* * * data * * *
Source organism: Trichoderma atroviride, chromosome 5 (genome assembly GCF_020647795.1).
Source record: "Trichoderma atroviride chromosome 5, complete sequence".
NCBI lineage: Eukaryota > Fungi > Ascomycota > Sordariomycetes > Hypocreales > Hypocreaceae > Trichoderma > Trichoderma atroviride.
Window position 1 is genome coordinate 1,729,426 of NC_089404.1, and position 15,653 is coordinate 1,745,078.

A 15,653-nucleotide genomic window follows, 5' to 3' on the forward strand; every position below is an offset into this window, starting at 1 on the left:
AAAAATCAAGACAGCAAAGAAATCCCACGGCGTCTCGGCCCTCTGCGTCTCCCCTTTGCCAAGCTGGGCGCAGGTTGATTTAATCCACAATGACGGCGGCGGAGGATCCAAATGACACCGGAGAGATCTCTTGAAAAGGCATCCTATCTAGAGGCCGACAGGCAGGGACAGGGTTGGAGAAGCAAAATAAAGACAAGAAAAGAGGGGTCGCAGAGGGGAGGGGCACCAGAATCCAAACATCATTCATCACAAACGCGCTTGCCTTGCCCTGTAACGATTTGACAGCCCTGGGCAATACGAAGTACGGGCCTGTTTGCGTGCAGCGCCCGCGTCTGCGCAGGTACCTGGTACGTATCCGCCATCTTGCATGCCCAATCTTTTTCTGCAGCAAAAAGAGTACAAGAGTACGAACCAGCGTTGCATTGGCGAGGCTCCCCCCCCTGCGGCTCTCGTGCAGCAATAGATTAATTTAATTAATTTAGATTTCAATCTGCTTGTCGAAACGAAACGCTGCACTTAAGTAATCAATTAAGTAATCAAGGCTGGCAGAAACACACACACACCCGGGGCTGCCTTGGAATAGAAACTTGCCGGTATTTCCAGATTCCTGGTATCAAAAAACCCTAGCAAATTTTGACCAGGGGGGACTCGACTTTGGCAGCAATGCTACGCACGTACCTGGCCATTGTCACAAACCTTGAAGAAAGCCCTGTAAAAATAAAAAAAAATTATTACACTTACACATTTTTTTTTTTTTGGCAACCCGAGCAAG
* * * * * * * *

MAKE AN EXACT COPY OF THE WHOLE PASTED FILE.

Source organism: Trichoderma atroviride, chromosome 5 (genome assembly GCF_020647795.1).
Source record: "Trichoderma atroviride chromosome 5, complete sequence".
NCBI lineage: Eukaryota > Fungi > Ascomycota > Sordariomycetes > Hypocreales > Hypocreaceae > Trichoderma > Trichoderma atroviride.
Window position 1 is genome coordinate 1,729,426 of NC_089404.1, and position 15,653 is coordinate 1,745,078.

A 15,653-nucleotide genomic window follows, 5' to 3' on the forward strand; every position below is an offset into this window, starting at 1 on the left:
AAAAATCAAGACAGCAAAGAAATCCCACGGCGTCTCGGCCCTCTGCGTCTCCCCTTTGCCAAGCTGGGCGCAGGTTGATTTAATCCACAATGACGGCGGCGGAGGATCCAAATGACACCGGAGAGATCTCTTGAAAAGGCATCCTATCTAGAGGCCGACAGGCAGGGACAGGGTTGGAGAAGCAAAATAAAGACAAGAAAAGAGGGGTCGCAGAGGGGAGGGGCACCAGAATCCAAACATCATTCATCACAAACGCGCTTGCCTTGCCCTGTAACGATTTGACAGCCCTGGGCAATACGAAGTACGGGCCTGTTTGCGTGCAGCGCCCGCGTCTGCGCAGGTACCTGGTACGTATCCGCCATCTTGCATGCCCAATCTTTTTCTGCAGCAAAAAGAGTACAAGAGTACGAACCAGCGTTGCATTGGCGAGGCTCCCCCCCCTGCGGCTCTCGTGCAGCAATAGATTAATTTAATTAATTTAGATTTCAATCTGCTTGTCGAAACGAAACGCTGCACTTAAGTAATCAATTAAGTAATCAAGGCTGGCAGAAACACACACACACCCGGGGCTGCCTTGGAATAGAAACTTGCCGGTATTTCCAGATTCCTGGTATCAAAAAACCCTAGCAAATTTTGACCAGGGGGGACTCGACTTTGGCAGCAATGCTACGCACGTACCTGGCCATTGTCACAAACCTTGAAGAAAGCCCTGTAAAAATAAAAAAAAATTATTACACTTACACATTTTTTTTTTTTTGGCAACCCGAGCAAG